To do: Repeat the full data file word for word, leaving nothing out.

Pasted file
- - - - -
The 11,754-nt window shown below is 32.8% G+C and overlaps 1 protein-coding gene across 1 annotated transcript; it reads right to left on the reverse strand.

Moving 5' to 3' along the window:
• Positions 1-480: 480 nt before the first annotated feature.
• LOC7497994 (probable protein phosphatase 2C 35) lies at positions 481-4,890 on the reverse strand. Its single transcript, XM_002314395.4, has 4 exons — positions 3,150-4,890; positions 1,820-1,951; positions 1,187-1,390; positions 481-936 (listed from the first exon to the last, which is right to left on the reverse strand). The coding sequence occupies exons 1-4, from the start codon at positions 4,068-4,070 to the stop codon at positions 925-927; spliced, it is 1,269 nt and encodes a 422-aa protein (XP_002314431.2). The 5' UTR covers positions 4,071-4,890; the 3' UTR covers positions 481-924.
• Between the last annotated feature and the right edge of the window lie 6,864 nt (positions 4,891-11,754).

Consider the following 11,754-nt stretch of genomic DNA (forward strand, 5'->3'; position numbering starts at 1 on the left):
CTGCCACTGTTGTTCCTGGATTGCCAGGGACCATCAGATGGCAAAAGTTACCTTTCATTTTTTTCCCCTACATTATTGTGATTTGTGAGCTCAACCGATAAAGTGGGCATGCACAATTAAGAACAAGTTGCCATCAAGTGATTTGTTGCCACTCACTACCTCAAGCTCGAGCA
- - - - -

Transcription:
The 11,754-nt window shown below is 32.8% G+C and overlaps 1 protein-coding gene across 1 annotated transcript; it reads right to left on the reverse strand.

Moving 5' to 3' along the window:
• Positions 1-480: 480 nt before the first annotated feature.
• LOC7497994 (probable protein phosphatase 2C 35) lies at positions 481-4,890 on the reverse strand. Its single transcript, XM_002314395.4, has 4 exons — positions 3,150-4,890; positions 1,820-1,951; positions 1,187-1,390; positions 481-936 (listed from the first exon to the last, which is right to left on the reverse strand). The coding sequence occupies exons 1-4, from the start codon at positions 4,068-4,070 to the stop codon at positions 925-927; spliced, it is 1,269 nt and encodes a 422-aa protein (XP_002314431.2). The 5' UTR covers positions 4,071-4,890; the 3' UTR covers positions 481-924.
• Between the last annotated feature and the right edge of the window lie 6,864 nt (positions 4,891-11,754).

Consider the following 11,754-nt stretch of genomic DNA (forward strand, 5'->3'; position numbering starts at 1 on the left):
CTGCCACTGTTGTTCCTGGATTGCCAGGGACCATCAGATGGCAAAAGTTACCTTTCATTTTTTTCCCCTACATTATTGTGATTTGTGAGCTCAACCGATAAAGTGGGCATGCACAATTAAGAACAAGTTGCCATCAAGTGATTTGTTGCCACTCACTACCTCAAGCTCGAGCA